Simulation Is Not The Answer

I figured this might be be an interesting title for an article written by someone who makes their livelihood doing modeling and simulation. And yet, I have come to understand it is a most appropriate statement of truth. After having been involved in numerous modeling and simulation efforts, which produced far less than the desired results, the nagging question becomes; Why? This is the question I intend to address.

As I ponder this question, what I should understand from previous activities or engagements makes me curious as to why I repeatedly fall into the same trap. A trap of my own design. Although the trap appears different from time to time, it is in fact the same trap. The trap is one of failure by design, which seems a rather ludicrous statement. Why would anyone design a situation to fail, when failure is the thing least desired? And, even though I know this so well, it is my actions which are responsible for the failure. Truth hurts! Embracing the truth promotes progress.

From one perspective or another I have been involved in most of the management fads of the last four decades, which were most aptly labeled by McGill (1988).

Thanks to the work of Stalk & Hout (1990), Peters (1992), and Hammer & Champy (1993), we are in the midst of another decade of fads. And, the work of Senge (1990) would seem to imply that yet another one is gaining momentum. These might be appropriately labeled:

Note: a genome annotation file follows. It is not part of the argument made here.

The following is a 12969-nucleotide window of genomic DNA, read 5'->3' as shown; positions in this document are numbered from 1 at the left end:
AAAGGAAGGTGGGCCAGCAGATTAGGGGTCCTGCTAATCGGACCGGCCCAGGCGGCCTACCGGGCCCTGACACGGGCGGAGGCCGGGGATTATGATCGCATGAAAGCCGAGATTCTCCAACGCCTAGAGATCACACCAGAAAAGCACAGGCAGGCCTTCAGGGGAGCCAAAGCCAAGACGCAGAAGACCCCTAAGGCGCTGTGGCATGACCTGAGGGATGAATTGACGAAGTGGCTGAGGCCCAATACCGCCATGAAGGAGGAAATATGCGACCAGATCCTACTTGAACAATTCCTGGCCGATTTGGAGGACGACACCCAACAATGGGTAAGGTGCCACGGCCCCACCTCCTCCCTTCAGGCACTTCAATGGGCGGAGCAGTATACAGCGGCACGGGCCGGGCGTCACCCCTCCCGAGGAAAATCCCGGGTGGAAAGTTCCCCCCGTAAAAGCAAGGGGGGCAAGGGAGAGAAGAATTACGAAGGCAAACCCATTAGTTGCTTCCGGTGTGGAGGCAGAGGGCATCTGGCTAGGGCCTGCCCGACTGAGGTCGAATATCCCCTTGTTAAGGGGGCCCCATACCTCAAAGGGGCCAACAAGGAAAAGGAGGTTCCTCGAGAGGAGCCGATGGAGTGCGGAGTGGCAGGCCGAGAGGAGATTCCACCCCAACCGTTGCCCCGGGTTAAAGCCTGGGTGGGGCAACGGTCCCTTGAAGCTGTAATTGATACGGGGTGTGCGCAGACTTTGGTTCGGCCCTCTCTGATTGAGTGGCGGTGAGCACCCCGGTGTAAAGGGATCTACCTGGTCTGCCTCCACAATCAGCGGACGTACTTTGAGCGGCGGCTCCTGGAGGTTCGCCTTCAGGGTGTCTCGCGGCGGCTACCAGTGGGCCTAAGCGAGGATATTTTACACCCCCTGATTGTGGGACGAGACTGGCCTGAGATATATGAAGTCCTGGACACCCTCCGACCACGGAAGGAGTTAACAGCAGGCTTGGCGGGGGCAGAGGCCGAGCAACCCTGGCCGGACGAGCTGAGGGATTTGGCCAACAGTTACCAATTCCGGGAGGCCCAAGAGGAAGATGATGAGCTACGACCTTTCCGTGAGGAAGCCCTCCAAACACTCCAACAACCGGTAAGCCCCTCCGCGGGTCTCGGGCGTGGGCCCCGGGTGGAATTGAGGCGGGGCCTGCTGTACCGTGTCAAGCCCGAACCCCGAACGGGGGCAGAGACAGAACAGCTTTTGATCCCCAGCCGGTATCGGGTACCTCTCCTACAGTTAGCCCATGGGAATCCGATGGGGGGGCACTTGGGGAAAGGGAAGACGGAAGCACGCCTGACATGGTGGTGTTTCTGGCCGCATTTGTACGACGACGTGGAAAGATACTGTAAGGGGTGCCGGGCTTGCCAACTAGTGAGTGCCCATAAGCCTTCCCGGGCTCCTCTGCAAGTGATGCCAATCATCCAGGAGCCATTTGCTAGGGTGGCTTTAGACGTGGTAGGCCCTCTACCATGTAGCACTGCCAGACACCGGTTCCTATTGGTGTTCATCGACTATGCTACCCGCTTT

The intent of this tirade is not to berate or belittle the developers of the foundations for these decades of fads for the basis for potential understanding they have provided is most noteworthy. The problem lies not in the concepts associated with the basic disciplines which become fads, but in our less than astute application of the disciplines.

Proponents of personal development and motivation, such as Covey (1989), Fritz (1984), Garfield (1986), Robbins (1986), Robbins (1991), and many others too numerous to mention, seem to have a thread quite common with the 6 decades of fads identified above. All accomplishment is reduced to a formula, and if you apply the formula, you will achieve the desired results. Oh, if it could be that life were only so simple---it is not! And if it were, it would probably be most boring.

And, even the formulization of a prescriptive action is not quite the heart of the problem, even though the formulas are incomplete. The real basis for the difficulty is in fact what we believe. And it is not just one belief that is incorrect. There exists a whole set of false beliefs which contribute to our continuing failure to achieve what we set out to accomplish. And the real annoying dimension of all this has to do with our own lack of awareness of the beliefs and the influence they have. You might refer to these beliefs as mental models as per Argyris (1982) and Senge (1990) or paradigms as per Kuhn (1962).